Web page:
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Biscuit #2: Smitten Kitchen

The verdict? Well, as predicted, more buttermilk was needed for the ICOB biscuits. I used about 2 cups of buttermilk and still, the dough was dry and did not hold together well. I also found the biscuits to be surprisingly salty. But they ended up looking pretty cool, and with the sweet honey glaze (which ended up getting soaked into the biscuits and not really glazing them), they still edible, but nowhere near amazing (UPDATE: I tinkered a little with the ingredient ratio and now they’re amazing). For the Smitten Kitchen recipe, I used the ICOB method of grating frozen butter, but otherwise followed the recipe to a T. The biscuits did not brown for some reason, but the layers looked beautiful and the biscuit itself was delicately sweet, fluffy, and light. They went perfectly with a dollop of jam.

However, neither recipe came close to the near-religious experience of eating the Island Creek Oyster Bar’s real biscuits. I have a feeling that Jeremy Sewall (the chef at ICOB) probably weighs out his ingredients rather than use cup measurements, and something got lost in translation in the Saveur recipe. Next time I need a fun 4am activity, I’ll experiment again :)

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A Little Late for Pumpkins?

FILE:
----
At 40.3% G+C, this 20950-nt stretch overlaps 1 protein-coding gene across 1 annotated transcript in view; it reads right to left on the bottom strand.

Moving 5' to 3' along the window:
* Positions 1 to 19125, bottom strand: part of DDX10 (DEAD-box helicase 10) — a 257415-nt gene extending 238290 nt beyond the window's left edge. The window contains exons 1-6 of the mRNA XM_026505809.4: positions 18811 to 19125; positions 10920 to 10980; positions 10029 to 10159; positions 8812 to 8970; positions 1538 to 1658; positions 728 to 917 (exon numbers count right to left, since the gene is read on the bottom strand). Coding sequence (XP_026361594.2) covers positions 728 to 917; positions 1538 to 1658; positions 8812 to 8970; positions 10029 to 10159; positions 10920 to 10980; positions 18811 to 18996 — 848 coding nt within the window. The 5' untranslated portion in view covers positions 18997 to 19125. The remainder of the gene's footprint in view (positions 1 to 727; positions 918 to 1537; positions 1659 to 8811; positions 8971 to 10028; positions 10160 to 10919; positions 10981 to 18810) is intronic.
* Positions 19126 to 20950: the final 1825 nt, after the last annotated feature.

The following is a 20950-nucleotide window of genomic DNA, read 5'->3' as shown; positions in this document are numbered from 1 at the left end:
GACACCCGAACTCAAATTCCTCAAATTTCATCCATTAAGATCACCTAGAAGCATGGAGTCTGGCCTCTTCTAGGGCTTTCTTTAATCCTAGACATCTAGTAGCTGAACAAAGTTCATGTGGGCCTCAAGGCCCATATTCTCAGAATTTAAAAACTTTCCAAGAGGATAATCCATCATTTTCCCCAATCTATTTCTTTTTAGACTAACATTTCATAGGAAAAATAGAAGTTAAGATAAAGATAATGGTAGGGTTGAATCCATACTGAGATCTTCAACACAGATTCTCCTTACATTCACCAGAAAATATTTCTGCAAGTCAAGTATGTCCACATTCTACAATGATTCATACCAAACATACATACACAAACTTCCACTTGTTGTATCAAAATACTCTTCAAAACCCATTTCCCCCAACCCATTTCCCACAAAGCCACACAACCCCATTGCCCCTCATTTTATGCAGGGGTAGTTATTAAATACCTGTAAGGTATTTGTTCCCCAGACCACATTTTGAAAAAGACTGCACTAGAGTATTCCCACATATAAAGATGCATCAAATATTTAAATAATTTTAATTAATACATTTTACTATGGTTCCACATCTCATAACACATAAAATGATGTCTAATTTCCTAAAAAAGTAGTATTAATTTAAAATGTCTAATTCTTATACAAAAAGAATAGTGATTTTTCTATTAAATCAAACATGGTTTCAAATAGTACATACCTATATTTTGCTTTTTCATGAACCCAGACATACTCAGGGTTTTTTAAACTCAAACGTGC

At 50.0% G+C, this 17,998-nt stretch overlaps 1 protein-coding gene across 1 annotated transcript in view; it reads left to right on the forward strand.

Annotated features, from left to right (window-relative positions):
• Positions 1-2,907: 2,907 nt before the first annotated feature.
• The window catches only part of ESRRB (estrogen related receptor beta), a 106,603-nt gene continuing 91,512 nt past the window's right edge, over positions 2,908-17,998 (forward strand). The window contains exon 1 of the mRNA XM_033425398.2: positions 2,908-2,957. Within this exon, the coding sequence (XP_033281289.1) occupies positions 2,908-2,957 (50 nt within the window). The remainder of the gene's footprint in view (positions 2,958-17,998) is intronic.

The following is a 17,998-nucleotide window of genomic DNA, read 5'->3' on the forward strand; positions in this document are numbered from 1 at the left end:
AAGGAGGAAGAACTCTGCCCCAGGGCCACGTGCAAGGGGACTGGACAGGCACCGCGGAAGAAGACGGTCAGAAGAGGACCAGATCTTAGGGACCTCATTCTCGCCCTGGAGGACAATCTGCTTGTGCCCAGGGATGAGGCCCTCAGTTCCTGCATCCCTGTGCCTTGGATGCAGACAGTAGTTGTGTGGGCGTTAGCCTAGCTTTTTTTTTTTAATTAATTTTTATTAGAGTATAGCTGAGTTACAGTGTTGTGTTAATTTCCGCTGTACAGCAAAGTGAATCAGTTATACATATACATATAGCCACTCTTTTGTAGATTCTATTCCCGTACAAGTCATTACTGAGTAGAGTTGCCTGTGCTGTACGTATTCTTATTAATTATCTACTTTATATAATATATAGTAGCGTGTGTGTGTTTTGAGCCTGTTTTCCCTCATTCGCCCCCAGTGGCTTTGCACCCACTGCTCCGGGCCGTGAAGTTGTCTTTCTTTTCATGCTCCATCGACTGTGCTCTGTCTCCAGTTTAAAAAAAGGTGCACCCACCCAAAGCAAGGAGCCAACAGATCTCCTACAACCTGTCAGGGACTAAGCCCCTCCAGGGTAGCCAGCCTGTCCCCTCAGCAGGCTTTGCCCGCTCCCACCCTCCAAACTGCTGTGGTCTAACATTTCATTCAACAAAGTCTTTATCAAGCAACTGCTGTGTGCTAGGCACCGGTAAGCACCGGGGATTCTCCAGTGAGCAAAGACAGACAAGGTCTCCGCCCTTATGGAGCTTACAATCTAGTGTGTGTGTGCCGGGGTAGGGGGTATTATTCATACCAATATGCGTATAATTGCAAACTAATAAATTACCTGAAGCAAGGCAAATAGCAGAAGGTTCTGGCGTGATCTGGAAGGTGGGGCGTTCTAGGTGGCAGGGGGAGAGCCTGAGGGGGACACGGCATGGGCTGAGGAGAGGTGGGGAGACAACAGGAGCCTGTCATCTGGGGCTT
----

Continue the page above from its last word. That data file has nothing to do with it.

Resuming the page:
IMG_1637I’ve always found it interesting that people associate pumpkins with autumn when really, pumpkins are available all year round. People associate corn with summer, yet have less of an aversion to enjoying some canned corn in the winter than munching on some pumpkin in not-autumn.

…it’s only been a year or so and I fear I’m already starting to get repetitive.

But hear me out here. Pumpkins are native to North America. The Native Americans first introduced settlers to pumpkins and apples and corn. And we repaid them with, uh, diseases (sometimes intentionally inflicted) and forced hikes and their very own fertile, highly desirable parcels of land.

Anyways, pumpkin has become a staple in American culture – what would Thanksgiving be without some kind of pumpkin-based dessert? Or Halloween with no carved pumpkins?

Things that become staples in American culture tend to become overexposed, like Cold Stone and cupcakes. (Or as my dad just suggested most sinisterly, the American dream of a suburban house with two cars.) We burn through popular things in a never-ending, ferociously turning cycle of fads.

And yet, some things endure because they somehow become enshrined, become something that we voluntarily enjoy only infrequently. Like Thanksgiving turkey, strawberry shortcakes, and pumpkin pie. Last I checked, turkey, strawberries, and canned pumpkin are sold in supermarkets all year round (and in the case of strawberries, at surprisingly high quality even in the winter), and yet, we save them for the right moment. We imbue them with special value.

Back to pumpkin – it’s interesting, the Native Americans just ate them roasted, as a staple part of their diet. But in those early years, cold-resistant crops must have seemed like some kind of godsend to the early settlers, something to be celebrated.

Guess we’re not so ‘native’ to this land after all.

Personally, I would make this cheesecake all the time, I love it that much. It might be my favorite new recipe of 2013. But my mom, who actually is an immigrant from Hong Kong, was shocked (and maybe even a little appalled) that I’d suggest such blasphemy. Spoken like a true American, mom. Guess I’ll just have to wait (with baited breath) for the next holiday season.